I want you in my life forever Michael, you’ve made every single day better. That’s what makes your move so hard. I’m ecstatically happy for you. For the new life you are about to begin; a new job, a beautiful partner, a new home. You deserve it all and more.

I know you will never see yourself in the words I have written but I’ve seen it every single day, and so much more. It’s why you deserve this incredible new life that’s unfolding for you. You deserve every good thing the universe has to offer Michael because you make the world a better place.  I love you for it.

For these reasons and many, many more, the highlight of my day, was you.

xxx

Being alone is like wandering in a murky twilight. It’s also the best way to heal.

The capacity to be alone is the capacity to love. 

―Osho

I wrote recently of wanting to explore the wild woman within. For some, that was a strange and unfamiliar term.  Simply put, it’s about defining, redefining and getting clear on what matters most to me, who I am as an individual, as a woman. What I didn’t mention in that previous post was that part of the impetus for this exploration has been the startling realisation that humans are so conditioned to be partnered, that many, having experienced a relationship break up,  don’t allow themselves time heal before seeking a new replacement partner. They ignore their emotions, bottle things up and expect a new partner to step in and replace the previous one.  Then there are those who can’t leave a relationship without seeking a soft landing and lining up the next person before leaving their current partner. The ramifications of these behaviours, without healing and without time out before forming a new relationship, means that we end up bleeding all over someone who hasn’t hurt us. It might not happen immediately, but it will happen.

I’ve been surprised by the number of people I have met who are afraid to be alone.  Two men,  both had 19-year marriages that ended, each re-partnered very quickly with another woman. One, had a child with his new partner. Which he said was an unfortunate mistake as he already had four children and she a child of her own.  I say unfortunate, not because he does not love his child, but he knew, and it proved to be true, that sadly this relationship was not destined to last. The other man had been with his new partner for several months and had recently broken up.  He was so heartbroken over this relationship that he was selling his house to move away from the memories of their time together.  He so desperately missed the little things; reading newspapers together on a Sunday, cooking meals together, calling someone at the end of the day, that he was actively searching for another partner to fill the empty spaces.

I too initially missed those same things: weekend breakfasts on the deck,  making my beloved a cup of tea, sharing the highlights and low points of a day. I have since come to the realisation that being alone after a long (22 years) relationship has ended is a good opportunity find out who I am as an individual, outside the confines of a partnership. I have realised too that many behaviours happen in a context and once the context is removed so are the behaviours.  This ’empty’ and undefined space was initially alarming to me but gradually I came to see it for the liberating opportunity it is and became excited to explore, with a clean slate, how I might interact and react in situations now.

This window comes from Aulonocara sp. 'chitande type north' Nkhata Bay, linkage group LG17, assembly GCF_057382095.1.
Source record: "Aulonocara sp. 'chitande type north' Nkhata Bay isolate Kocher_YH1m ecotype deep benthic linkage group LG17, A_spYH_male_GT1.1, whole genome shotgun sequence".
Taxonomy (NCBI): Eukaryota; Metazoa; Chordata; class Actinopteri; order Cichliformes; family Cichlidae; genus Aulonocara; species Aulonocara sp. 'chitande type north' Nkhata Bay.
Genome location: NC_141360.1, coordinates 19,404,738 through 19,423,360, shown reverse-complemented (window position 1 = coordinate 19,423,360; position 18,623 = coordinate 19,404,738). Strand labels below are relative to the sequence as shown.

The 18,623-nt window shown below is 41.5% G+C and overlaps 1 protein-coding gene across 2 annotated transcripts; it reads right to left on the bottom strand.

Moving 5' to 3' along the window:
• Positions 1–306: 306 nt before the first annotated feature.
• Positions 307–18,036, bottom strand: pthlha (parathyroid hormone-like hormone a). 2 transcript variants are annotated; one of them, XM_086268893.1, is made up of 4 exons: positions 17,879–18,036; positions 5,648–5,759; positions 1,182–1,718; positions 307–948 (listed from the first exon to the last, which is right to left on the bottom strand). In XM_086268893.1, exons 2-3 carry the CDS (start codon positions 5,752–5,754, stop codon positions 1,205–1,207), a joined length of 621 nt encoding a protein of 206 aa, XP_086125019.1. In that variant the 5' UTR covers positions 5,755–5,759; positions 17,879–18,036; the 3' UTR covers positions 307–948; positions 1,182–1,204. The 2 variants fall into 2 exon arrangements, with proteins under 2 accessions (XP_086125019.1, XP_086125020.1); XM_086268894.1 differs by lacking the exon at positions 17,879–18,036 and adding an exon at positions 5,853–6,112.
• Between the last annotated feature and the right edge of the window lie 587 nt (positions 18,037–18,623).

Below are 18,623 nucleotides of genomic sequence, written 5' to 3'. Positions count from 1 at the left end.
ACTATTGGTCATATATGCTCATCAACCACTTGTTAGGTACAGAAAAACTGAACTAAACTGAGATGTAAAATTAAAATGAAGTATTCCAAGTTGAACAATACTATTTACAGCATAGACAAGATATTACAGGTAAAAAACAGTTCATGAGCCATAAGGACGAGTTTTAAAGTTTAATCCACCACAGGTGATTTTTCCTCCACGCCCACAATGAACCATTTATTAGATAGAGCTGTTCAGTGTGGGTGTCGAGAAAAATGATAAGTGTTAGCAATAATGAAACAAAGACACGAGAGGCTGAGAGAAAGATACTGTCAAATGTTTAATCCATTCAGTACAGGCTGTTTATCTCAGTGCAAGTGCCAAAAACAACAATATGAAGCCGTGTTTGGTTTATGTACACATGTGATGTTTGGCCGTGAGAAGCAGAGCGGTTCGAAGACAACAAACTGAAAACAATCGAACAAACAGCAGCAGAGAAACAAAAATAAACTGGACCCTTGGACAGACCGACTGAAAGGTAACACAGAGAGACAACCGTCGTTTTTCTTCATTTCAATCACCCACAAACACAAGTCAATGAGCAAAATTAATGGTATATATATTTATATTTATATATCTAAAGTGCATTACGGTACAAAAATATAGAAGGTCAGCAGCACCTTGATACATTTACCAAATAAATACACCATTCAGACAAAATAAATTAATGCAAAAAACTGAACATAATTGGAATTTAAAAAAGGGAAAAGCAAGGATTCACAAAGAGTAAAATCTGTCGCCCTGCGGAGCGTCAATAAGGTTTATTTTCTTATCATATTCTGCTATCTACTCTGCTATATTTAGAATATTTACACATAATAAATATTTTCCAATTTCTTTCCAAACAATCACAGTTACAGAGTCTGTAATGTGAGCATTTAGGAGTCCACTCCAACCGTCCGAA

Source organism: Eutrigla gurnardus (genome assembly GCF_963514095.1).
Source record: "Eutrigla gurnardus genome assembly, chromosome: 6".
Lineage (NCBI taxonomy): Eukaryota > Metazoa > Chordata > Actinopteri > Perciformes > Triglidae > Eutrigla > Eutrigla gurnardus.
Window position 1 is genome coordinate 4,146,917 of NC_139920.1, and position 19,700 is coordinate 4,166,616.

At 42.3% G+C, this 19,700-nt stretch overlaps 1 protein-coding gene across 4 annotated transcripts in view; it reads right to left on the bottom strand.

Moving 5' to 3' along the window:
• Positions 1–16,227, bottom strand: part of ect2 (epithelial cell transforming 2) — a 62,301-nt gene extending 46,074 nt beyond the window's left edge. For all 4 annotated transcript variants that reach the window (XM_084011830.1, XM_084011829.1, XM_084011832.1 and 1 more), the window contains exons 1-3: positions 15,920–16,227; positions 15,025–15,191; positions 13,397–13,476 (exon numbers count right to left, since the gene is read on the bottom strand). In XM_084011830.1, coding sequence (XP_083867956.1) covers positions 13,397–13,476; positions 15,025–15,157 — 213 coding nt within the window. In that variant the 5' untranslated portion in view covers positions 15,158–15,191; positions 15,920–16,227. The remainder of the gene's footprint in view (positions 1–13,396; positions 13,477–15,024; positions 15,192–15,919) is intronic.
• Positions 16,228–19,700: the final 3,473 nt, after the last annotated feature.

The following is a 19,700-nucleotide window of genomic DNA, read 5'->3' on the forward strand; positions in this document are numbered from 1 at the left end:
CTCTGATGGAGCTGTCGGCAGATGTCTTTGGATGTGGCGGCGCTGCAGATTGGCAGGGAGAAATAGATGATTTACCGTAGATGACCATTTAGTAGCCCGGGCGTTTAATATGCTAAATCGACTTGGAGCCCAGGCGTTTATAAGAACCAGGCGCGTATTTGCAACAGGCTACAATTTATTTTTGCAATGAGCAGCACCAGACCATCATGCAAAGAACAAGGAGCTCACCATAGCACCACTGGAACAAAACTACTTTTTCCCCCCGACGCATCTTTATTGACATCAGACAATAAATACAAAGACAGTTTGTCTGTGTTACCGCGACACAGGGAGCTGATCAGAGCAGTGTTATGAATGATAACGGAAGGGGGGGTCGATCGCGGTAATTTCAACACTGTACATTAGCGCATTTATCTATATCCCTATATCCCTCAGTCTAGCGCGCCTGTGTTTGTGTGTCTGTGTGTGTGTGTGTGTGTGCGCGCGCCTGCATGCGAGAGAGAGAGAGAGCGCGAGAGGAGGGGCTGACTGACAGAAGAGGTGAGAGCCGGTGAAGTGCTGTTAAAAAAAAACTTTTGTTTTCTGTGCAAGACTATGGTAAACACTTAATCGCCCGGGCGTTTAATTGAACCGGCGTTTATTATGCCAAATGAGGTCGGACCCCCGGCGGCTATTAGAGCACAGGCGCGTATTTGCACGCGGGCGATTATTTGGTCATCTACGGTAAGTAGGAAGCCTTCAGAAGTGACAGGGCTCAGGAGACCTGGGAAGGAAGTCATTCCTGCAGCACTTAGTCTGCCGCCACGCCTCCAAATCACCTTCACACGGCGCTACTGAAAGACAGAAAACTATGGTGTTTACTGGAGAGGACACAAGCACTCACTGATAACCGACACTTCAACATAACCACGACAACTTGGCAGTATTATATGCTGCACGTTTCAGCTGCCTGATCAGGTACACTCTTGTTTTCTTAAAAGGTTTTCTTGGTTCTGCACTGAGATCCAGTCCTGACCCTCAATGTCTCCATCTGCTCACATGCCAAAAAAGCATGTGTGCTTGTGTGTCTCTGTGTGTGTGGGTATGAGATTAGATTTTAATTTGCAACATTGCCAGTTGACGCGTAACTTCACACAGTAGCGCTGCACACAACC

Back to my friend who was selling his house. Having turned 50 a few months earlier his dream was to live for 6 weeks in New York, renting an apartment, frequenting cafes and generally just enjoying the vibe of that great big, fascinating metropolis.  When I asked when he was planning to go he claimed it was too late, the year was coming to an end.  It wasn’t even August. Then he said it would be winter soon and that wouldn’t be any good. I thought it would be fabulous, the icy streets of New York, skating in Central Park, surely this would be just as fun as a summer sojourn? Enquiring into this further it was revealed that he didn’t want to go alone and wanted a partner to go with.  Having travelled on my own I know there are times when you just want to share experiences with someone but putting a dream on hold because there is no one to go with and not wanting to be alone. Come on! That’s no good.

I encouraged him to make plans, take his leave and go.  No, no. He simply couldn’t be alone.  I shared all the incredible overseas adventures I had been on alone and how enriching it was. Seeing I was getting nowhere I suggested he go for three weeks on his own and then invite a friend or his daughters to come over and spend the following three weeks. No. He simply could not conceive of being alone.

Gobsmacked, I challenged this mindset further. I truly believe that we owe it to our next partners (if indeed there is to be another partner) to have spent time alone. To unravel the coils of relationship, to sever ties with old partners, to wrestle with the hurts, the disappointments, the annoyances and the habits formed. Surely, he could see how destructive moving into a new relationship would be when he was pining over a lost love? As it turns out, he wasn’t interested in growth or healing.  He wanted to fill a gaping space and fill it quickly.